Kyrgyzstan: PM Resigns Amid Corruption Controversy
Kyrgyz Prime Minister Temir Sariyev resigned Monday over allegations of corruption, Reuters reported, triggering the resignation of his entire cabinet.
A parliamentary commission last week accused the government of rigging a US$ 100 million road construction tender so that a Chinese company without the required license would win the job, Reuters said. Chinese companies are building most of Kyrgyzstan’s roads and are often accused of enabling government corruption, Eurasianet reported.
During its investigation, the commission had asked why Chinese company Long Hai won the tender for the 104-kilometer road reconstruction without a license, when other companies made cheaper offers, 24.kg news said.
Sariyev’s critics, including Transportation Minister Argynbek Malabayev, have accused him of personally profiting from the construction project, the Associated Press (AP) reported.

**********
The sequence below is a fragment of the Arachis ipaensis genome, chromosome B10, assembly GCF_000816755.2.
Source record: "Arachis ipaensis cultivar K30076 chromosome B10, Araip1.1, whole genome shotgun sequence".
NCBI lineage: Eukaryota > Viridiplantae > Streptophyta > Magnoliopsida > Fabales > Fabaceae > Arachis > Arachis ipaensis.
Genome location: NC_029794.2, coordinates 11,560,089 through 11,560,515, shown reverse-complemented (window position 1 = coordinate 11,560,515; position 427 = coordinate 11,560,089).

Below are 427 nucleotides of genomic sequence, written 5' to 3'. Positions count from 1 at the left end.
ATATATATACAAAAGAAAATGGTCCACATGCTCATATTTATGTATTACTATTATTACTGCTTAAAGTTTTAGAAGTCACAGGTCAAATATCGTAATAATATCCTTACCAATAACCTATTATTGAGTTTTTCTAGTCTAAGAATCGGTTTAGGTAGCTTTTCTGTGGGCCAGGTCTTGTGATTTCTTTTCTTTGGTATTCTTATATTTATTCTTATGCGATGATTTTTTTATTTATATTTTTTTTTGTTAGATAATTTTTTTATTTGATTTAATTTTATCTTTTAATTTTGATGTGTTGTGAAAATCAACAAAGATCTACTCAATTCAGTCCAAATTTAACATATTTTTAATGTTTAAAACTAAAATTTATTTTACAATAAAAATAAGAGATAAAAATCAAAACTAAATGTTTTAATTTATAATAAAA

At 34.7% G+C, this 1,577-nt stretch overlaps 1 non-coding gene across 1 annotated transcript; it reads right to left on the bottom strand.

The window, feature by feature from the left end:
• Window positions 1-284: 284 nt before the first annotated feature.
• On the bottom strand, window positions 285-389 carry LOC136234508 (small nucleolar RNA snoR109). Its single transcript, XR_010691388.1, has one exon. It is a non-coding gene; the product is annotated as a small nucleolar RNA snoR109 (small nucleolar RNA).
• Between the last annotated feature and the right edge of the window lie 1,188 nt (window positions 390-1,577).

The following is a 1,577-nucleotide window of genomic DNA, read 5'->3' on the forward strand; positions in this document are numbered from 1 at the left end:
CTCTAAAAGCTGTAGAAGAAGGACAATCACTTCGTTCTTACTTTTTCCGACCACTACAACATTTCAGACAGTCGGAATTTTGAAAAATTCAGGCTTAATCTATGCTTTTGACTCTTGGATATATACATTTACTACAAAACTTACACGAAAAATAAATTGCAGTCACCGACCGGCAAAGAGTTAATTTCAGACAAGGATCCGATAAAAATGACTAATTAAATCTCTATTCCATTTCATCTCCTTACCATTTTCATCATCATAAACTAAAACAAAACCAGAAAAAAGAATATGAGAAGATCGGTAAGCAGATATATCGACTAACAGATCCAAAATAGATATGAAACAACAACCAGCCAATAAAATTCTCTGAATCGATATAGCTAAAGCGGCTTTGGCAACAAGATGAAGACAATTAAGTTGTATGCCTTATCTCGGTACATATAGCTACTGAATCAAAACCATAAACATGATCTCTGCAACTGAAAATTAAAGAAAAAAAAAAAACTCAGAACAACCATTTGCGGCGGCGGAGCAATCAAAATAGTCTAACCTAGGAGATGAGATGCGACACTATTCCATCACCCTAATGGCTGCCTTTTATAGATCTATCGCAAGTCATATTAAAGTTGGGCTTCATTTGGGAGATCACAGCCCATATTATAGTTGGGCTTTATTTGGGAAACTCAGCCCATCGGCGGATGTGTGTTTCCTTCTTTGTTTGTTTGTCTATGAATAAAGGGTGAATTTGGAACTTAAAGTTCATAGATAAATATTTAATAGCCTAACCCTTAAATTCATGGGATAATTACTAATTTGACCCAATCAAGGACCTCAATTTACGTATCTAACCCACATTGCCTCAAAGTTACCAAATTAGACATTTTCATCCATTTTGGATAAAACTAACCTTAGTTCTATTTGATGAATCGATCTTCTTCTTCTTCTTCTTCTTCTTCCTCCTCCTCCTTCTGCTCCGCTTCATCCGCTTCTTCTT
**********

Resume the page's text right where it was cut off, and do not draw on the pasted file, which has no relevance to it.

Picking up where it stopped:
Sariyev took to Facebook on Sunday with a 13-point personal opinion about the tender and the commission’s work, calling for an objective investigation.
In a further statement reported in the Times of Central Asia, he said that some political forces are not interested in objectivity, and that “the work of the parliamentary commission clearly demonstrates that and it had one-sided views and was biased."
Malabayev said his deputy had joined forces with Sariyev’s staff to lobby for the company that won the tender, the AP said. In turn, Sariyev’s application to dismiss Malabayev was rejected in April by Kyrgyz President Almazbek Atambayev, who said more information was needed, Eurasianet said.
Sariyev had been running the government since May last year, during a time of economic pressures from the recession in Russia and slowdowns in neighboring countries. He had pledged to resolve an international profit-sharing dispute over the nation’s biggest gold mine, Reuters wrote, but that is yet to be resolved.
President Atambayev today called upon Parliament to approve a new government as soon as possible, according to the president’s website. Kyrgyzstan has a relatively powerful parliament compared to its Central Asian neighbors. The ruling coalition now has 15 days to pick a new premier, Reuters said.